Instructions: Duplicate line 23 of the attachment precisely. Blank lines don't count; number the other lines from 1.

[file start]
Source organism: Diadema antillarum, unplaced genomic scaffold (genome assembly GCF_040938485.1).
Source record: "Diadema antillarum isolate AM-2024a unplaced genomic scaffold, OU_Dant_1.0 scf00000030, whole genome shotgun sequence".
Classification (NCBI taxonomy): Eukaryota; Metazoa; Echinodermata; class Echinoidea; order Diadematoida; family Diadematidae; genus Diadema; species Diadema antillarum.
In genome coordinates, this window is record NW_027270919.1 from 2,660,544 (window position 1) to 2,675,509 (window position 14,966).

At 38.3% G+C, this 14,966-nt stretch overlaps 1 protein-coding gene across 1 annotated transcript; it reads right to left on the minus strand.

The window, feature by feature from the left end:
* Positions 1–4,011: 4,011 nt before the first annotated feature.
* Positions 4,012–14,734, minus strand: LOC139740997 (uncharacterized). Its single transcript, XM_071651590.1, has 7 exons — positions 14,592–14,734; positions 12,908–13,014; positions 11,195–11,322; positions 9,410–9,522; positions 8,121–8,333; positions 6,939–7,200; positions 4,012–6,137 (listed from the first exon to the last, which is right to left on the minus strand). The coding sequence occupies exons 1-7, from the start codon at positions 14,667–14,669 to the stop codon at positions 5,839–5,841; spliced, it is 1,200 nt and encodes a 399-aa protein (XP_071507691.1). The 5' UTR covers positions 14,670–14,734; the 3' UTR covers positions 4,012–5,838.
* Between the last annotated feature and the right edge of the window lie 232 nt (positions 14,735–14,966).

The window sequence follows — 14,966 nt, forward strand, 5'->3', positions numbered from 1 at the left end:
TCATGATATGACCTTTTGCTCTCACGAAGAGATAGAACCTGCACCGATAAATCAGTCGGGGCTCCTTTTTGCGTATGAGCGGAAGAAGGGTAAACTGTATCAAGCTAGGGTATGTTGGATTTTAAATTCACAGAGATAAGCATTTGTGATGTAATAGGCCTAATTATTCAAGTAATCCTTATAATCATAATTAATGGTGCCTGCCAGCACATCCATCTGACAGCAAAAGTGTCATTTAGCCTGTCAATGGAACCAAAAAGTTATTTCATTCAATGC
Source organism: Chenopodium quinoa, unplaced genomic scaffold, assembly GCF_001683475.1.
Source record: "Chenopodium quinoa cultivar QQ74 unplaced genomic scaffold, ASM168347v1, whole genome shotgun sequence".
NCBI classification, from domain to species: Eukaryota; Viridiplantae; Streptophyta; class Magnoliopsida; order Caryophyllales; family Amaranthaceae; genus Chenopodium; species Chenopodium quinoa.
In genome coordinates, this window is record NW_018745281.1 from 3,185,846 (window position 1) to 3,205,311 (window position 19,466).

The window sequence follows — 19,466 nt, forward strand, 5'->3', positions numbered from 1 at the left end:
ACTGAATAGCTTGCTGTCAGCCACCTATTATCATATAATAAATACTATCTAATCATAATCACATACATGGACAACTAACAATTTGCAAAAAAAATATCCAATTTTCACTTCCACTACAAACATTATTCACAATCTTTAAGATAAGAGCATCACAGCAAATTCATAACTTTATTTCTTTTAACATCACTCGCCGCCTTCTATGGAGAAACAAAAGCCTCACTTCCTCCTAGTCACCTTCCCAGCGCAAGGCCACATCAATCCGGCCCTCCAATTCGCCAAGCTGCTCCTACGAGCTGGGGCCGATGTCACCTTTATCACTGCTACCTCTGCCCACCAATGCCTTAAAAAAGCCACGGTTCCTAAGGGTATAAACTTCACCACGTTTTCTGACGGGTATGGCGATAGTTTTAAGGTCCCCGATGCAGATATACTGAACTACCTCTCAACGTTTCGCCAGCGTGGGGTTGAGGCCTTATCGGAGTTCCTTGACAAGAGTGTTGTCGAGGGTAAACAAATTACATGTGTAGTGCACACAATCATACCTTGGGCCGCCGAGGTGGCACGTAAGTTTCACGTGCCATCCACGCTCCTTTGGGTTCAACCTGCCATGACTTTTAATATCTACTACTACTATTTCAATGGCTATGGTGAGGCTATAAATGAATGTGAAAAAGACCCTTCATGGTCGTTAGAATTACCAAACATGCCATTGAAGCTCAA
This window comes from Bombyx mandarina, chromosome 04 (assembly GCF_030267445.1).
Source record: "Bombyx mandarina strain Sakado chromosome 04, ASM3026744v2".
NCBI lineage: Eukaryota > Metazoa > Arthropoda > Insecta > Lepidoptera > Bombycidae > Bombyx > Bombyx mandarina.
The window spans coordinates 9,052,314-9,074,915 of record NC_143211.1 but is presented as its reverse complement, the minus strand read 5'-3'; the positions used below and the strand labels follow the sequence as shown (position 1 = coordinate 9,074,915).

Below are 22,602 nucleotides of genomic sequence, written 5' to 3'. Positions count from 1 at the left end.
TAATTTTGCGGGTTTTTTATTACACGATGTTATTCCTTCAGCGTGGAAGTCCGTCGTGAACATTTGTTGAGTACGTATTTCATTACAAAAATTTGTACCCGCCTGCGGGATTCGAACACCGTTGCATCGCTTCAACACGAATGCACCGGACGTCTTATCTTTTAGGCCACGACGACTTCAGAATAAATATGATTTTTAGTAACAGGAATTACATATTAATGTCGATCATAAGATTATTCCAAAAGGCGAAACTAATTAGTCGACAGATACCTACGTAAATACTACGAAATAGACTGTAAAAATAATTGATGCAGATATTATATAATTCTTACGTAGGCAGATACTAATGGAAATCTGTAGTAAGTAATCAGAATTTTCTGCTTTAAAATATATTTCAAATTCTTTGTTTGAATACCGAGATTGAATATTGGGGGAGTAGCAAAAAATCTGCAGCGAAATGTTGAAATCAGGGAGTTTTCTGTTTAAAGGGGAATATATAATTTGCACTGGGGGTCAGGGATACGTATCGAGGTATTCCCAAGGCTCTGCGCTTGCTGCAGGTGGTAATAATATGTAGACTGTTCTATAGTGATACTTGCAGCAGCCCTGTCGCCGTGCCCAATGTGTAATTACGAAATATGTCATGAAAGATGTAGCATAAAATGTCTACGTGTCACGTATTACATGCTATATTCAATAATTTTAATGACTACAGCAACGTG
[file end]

TAATTTTGCGGGTTTTTTATTACACGATGTTATTCCTTCAGCGTGGAAGTCCGTCGTGAACATTTGTTGAGTACGTATTTCATTACAAAAATTTGTACCCGCCTGCGGGATTCGAACACCGTTGCATCGCTTCAACACGAATGCACCGGACGTCTTATCTTTTAGGCCACGACGACTTCAGAATAAATATGATTTTTAGTAACAGGAATTACATATTAATGTCGATCATAAGATTATTCCAAAAGGCGAAACTAATTAGTCGACAGATACCTACGTAAATACTACGAAATAGACTGTAAAAATAATTGATGCAGATATTATATAATTCTTACGTAGGCAGATACTAATGGAAATCTGTAGTAAGTAATCAGAATTTTCTGCTTTAAAATATATTTCAAATTCTTTGTTTGAATACCGAGATTGAATATTGGGGGAGTAGCAAAAAATCTGCAGCGAAATGTTGAAATCAGGGAGTTTTCTGTTTAAAGGGGAATATATAATTTGCACTGGGGGTCAGGGATACGTATCGAGGTATTCCCAAGGCTCTGCGCTTGCTGCAGGTGGTAATAATATGTAGACTGTTCTATAGTGATACTTGCAGCAGCCCTGTCGCCGTGCCCAATGTGTAATTACGAAATATGTCATGAAAGATGTAGCATAAAATGTCTACGTGTCACGTATTACATGCTATATTCAATAATTTTAATGACTACAGCAACGTG